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MIL Spouses Behind The Scenes

Family Forum / By Judy Konitzer: With a myriad of wonderful organizations providing outstanding programs in support of our military spouses, I would like to showcase one for your consideration, thus giving you an opportunity to nominate a deserving spouse for their upcoming 2018 Military Spouse of the Year event.

The author at home researching her article. / PERSONAL PHOTO BY TOM KONITZER

For the past 9 years, Armed Forces Insurance (AFI) has sponsored this ceremony in May in Washington, DC and it has been attended by Congressional members, senior military, DoD leadership, and military spouses. The awards honor spouses who are committed to bettering not only their military communities but also our country, with nominations opening in January for representatives from all ranks and all branches of service. Eighteen Base and Branch candidates are showcased thru Military Spouse magazine and down-selected to six branch winners with a final awardee thru a combination of online votes and a judge’s panel. To learn more about the program and timelines go to http:msoymilitaryspouse.com and link to MilSpouse of the Year Timelines.

In 2016, AFI National Guard Spouse of the Year, Cara Loken, was genuinely energized by many of her fellow awardees. She told me that she had not been aware of many of their or prior year awardees’ accomplishments and was surprised that there was no platform to collectively share their experiences. She felt that people in general, especially civilians, needed to know what these volunteers were doing to make a difference. With the assistance of Lori Simmons the CMO of AFI, Cara began collecting the stories of 30 spouses, although not all AFI awardees, each writing a chapter from their perspective of life during continuous wartime operations and from scattered locations throughout the U.S. and overseas. I found their creation Behind the Scenes: The Tales of American Military Spouses Making a Difference very enlightening, as well as inspiring.

Roughly 1.1 million military spouses of the U.S. Armed Forces are entrepreneurs, volunteers, educators, lawyers, authors, elected representatives, stay-at-home parents, free-lance writers, counselors, and advocates. With the contributors being representative of them, there was a lot to be shared. Each of them had to conquer their own challenges.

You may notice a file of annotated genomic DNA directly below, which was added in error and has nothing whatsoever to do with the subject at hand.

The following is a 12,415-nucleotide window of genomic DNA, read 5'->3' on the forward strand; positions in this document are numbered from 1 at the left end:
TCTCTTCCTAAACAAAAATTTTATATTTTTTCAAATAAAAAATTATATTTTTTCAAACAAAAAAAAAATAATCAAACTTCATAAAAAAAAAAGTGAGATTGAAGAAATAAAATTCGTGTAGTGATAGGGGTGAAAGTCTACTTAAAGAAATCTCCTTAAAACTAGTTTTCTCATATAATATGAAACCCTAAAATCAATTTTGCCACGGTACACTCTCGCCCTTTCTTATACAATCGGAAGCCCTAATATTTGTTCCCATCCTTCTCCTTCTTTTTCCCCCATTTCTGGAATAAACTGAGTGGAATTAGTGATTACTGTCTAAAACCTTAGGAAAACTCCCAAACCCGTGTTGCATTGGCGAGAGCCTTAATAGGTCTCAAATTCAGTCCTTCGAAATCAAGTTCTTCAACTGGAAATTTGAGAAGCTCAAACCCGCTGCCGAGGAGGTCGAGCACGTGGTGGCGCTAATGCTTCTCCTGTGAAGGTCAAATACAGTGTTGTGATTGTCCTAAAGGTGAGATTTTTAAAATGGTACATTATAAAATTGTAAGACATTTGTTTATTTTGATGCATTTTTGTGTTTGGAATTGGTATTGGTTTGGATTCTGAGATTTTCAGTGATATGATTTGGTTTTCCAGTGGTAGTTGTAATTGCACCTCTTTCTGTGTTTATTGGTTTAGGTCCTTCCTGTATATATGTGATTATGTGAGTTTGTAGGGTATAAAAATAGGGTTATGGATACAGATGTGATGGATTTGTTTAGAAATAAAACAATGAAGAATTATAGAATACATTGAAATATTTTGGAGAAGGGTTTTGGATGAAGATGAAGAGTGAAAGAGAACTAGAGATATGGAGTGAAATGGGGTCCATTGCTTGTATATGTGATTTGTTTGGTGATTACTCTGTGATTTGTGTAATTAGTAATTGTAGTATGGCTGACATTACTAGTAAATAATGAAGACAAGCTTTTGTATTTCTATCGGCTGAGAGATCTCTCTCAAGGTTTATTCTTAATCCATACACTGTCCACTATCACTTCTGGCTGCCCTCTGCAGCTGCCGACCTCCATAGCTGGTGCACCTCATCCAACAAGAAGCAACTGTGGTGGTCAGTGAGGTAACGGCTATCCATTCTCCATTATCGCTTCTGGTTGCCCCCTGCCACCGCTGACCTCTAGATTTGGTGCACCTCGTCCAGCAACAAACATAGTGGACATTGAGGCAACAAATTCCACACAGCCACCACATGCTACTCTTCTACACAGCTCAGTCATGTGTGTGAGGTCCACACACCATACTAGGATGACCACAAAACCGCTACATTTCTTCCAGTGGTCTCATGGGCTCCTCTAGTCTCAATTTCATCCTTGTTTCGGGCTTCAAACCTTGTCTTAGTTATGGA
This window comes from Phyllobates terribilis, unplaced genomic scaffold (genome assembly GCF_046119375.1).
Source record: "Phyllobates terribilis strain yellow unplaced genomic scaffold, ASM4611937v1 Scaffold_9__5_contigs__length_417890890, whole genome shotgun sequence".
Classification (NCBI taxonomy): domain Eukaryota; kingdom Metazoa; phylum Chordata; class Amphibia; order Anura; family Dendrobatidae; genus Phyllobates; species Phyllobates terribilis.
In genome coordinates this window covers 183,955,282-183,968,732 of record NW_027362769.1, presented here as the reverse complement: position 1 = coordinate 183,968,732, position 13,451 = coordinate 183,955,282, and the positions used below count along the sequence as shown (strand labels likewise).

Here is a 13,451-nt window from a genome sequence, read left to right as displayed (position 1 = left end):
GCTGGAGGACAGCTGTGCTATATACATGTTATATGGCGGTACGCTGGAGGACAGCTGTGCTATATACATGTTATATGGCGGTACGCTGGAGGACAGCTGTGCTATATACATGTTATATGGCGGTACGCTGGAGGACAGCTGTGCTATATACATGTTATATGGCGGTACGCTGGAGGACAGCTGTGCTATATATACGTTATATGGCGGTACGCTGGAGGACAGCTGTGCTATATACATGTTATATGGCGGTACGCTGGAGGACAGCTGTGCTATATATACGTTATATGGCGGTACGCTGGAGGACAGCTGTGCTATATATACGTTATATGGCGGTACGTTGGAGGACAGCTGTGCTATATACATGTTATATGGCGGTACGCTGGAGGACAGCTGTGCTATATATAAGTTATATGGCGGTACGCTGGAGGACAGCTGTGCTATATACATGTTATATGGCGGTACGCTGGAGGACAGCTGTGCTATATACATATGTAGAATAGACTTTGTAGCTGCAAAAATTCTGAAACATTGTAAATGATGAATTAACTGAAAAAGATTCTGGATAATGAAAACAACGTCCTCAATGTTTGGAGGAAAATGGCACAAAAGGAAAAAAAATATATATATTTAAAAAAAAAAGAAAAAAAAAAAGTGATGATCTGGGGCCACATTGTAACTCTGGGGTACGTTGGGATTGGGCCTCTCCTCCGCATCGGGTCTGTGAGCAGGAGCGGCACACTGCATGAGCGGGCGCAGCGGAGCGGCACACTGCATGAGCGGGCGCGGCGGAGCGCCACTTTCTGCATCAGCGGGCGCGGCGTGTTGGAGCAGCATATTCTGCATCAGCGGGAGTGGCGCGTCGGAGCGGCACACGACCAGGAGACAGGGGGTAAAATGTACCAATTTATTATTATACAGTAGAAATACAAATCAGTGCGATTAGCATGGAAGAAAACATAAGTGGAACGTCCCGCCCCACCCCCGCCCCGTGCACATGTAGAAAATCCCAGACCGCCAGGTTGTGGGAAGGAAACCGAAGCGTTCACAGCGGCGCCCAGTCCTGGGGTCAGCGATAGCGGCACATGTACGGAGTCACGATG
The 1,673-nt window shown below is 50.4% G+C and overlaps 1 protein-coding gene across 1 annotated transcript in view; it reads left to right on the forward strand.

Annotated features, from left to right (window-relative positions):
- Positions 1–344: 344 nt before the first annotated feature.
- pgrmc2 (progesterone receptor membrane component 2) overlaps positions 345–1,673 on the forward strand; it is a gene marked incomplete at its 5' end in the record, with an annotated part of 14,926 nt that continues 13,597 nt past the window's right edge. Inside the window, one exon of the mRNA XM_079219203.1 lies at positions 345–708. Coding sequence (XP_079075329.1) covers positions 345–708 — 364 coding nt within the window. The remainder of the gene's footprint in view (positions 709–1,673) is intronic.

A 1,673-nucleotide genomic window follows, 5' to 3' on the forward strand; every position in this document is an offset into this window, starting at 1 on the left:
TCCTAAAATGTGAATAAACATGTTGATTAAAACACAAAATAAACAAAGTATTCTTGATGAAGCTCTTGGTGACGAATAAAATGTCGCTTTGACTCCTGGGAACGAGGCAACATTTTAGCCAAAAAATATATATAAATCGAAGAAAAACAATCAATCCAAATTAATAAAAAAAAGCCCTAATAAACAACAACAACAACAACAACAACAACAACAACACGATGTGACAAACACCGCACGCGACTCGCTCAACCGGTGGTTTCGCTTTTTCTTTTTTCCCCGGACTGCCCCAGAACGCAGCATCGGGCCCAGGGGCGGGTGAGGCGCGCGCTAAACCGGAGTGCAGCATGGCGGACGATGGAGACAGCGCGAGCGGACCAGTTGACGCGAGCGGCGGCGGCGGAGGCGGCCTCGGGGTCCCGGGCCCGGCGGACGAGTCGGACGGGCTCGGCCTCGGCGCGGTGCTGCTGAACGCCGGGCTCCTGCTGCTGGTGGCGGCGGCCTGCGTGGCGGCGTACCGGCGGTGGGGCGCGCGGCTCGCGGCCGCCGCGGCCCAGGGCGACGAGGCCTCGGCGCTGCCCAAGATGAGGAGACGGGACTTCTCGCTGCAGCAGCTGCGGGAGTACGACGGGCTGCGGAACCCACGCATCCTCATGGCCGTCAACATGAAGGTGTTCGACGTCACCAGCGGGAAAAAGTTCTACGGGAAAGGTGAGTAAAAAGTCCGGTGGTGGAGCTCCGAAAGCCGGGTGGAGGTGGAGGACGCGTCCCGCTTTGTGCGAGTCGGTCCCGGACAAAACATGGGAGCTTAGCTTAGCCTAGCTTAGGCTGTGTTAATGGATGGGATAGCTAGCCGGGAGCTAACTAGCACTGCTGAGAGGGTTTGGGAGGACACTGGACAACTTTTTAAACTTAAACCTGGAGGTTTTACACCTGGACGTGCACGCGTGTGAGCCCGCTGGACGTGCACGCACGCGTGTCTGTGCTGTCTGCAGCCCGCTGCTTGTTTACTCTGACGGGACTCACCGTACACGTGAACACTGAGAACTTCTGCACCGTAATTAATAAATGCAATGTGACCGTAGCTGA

For example, being “sponsored” and becoming a “dependent” after being on active duty, or enjoying a successful civilian career and deciding to be “geo-bachelors,” loving being a mom, but also loving having a job with two incomes but now being underemployed, transitioning from co-parenting from afar to co-parenting together after a deployment, being a male milspouse, being an immigrant or vice versa moving to a foreign land and away from a base, losing a child, having a spouse and a child deployed to a war zone, living thru spousal addictions and PTSD to name a few.

Contributors founded not-for-profit, as well as for-profit organizations, established counseling services, started in home businesses, hosted military podcasts, are corporate professionals, and the list goes on. I found myself highlighting many ideas throughout the book, and I especially loved knowing that it is a charitable endeavor with 100% of the sales proceeds going to selected not-for-profit or charities of the authors. I was given permission to share some lessons learned.

  • “Who were you before you became a military spouse and who are you now? Who would you like to be?” “Find your passion and use it for good.”
  • “Be open to the new, the different, the unusual, even if it’s scary.” “If opportunity doesn’t knock, build a door and if your goals don’t scare you, they are not big enough.”
  • “We hold the power to spend the majority of our military journey not losing a piece of ourselves each step along the way, but finding our true self, our evolved heart.”
  • “Find a cause you care about and start to make a difference. Every organization needs supporters, however large or small your contribution.”
  • "Relationships are key and everything in life is about people and change is made for people. Invest time in people and get to know them. Build relationships that last.”
  • “Advocacy involves knowing when you’re the right voice, and when you are not. If you want people to help in achieving your goals, it’s important to help in achieving theirs as well.”
  • “Establish a Base Bucket list of all the things that we would be disappointed missing out on if we didn’t see or do before we leave that duty station.”

Judy Konitzer is the Family Forum editor for ARMY AVIATION; questions and suggestions can be directed to her at This email address is being protected from spambots. You need JavaScript enabled to view it..">This email address is being protected from spambots. You need JavaScript enabled to view it..

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